What is AIDS?
Human Immunodeficiency Virus (HIV) is an RNA virus (known as a retrovirus) that specifically attacks the immune system, which affects your ability to fight other infections. HIV infects CD4 cells, which are white blood cells that play an essential role in the immune response to infection. Without treatment, the virus multiplies and spreads, and the amount of virus in your body increases, while at the same time, the number of CD4 cells decreases. Eventually, the immune system becomes severely damaged and is unable to fight infection, leading to an increased risk of opportunistic infection, which is an infection that the body usually can fight when not immunocompromised. This stage of HIV infection is called Acquired Immune Deficiency Syndrome (AIDS) and is potentially life-threatening.
How do antiretrovirals work?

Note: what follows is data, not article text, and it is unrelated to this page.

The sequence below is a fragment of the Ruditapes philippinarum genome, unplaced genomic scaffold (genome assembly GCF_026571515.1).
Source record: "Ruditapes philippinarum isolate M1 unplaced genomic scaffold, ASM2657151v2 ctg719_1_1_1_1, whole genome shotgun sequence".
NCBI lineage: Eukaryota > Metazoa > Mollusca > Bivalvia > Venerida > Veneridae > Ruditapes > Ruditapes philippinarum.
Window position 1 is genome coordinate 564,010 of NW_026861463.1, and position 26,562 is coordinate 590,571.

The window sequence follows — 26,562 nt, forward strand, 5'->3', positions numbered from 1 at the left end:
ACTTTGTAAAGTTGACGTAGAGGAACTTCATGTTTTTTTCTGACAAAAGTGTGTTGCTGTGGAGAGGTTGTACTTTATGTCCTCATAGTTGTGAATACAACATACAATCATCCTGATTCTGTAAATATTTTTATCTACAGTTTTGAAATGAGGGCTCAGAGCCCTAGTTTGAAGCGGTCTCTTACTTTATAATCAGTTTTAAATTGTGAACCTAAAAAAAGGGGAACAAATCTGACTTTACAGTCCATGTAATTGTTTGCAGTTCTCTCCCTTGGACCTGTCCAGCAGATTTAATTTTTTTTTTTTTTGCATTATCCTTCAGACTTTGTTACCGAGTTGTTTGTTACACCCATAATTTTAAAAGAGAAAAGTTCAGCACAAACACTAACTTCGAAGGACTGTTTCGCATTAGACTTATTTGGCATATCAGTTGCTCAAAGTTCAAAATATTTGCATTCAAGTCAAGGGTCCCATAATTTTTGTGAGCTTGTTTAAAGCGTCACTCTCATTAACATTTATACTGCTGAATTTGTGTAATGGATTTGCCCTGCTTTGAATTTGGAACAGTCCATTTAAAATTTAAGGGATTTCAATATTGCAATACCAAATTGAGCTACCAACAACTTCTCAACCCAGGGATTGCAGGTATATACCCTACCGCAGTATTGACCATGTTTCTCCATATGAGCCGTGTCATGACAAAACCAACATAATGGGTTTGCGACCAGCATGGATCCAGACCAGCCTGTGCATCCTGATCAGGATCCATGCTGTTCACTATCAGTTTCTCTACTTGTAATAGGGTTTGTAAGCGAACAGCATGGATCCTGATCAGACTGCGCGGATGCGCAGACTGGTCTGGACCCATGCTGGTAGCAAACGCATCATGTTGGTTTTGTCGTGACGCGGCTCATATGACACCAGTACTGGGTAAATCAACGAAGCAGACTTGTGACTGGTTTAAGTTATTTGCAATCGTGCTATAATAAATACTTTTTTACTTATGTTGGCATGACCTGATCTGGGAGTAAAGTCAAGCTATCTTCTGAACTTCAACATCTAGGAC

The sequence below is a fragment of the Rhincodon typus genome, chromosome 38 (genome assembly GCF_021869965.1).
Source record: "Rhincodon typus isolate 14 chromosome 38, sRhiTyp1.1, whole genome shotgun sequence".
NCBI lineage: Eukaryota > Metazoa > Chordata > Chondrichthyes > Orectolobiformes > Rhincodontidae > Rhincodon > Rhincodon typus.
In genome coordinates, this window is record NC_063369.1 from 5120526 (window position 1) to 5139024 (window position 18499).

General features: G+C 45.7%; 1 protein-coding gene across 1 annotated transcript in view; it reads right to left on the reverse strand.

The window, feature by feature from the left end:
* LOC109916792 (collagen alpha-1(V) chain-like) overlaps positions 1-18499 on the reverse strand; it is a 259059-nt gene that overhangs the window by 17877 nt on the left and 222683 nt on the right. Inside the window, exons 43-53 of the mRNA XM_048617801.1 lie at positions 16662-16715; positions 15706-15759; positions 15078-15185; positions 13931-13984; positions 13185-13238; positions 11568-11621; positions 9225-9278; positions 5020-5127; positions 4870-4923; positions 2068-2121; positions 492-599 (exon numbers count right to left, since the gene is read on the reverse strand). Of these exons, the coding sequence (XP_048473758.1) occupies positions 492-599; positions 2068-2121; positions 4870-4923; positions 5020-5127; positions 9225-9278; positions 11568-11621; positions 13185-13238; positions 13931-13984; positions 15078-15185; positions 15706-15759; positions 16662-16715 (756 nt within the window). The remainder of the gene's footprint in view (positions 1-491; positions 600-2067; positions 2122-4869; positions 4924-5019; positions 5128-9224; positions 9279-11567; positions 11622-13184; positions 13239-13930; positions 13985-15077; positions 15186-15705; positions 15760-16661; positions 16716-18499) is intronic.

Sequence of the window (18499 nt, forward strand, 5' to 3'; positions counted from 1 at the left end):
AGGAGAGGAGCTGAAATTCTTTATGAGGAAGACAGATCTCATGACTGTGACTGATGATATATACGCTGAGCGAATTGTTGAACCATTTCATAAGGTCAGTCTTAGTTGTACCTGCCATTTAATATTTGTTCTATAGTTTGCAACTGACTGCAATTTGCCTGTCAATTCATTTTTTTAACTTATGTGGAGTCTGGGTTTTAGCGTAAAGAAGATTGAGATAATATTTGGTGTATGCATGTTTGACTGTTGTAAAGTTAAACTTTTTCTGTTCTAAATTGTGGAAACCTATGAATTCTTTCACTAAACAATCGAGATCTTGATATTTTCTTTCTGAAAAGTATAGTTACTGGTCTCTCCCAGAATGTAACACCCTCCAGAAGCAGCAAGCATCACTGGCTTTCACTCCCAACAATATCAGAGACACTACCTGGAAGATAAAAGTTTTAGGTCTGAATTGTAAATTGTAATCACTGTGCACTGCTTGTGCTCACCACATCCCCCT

Antiretrovirals are used to treat HIV infection, and are designed to prevent the replication of the virus. The aim of antiretroviral treatment is to reduce the amount of virus in the body (viral load) down to a low level and prevent the spread of HIV. Antiretrovirals do not kill the virus. Once HIV replication is reduced, the numbers of CD4 cells can increase, so that the immune system can recover, and further damage is prevented. Antiretroviral therapy uses a combination of different drugs that work by attacking a different stage of the viral replication process. Using a combination of drugs reduces the risk of the virus becoming resistant. Some of these combination medications are supplied as a single tablet containing a fixed dose of two or three drugs.
Types of antiretroviral drugs include:
- Reverse transcriptase (RT) inhibitors. RT is a virus-specific enzyme needed for HIV replication. There are two types of RT inhibitor that work by different mechanisms:
- nucleoside analogue reverse transcriptase inhibitor (NRTI), such as tenofovir and zidovudine
- non-nucleoside reverse transcriptase inhibitor (NNRTI), such as efavirenz and nevirapine.
- The viral protease enzyme is another drug target. This enzyme is needed to allow the mature active virus to be released and infect new cells. These drugs include ritonavir and indinavir.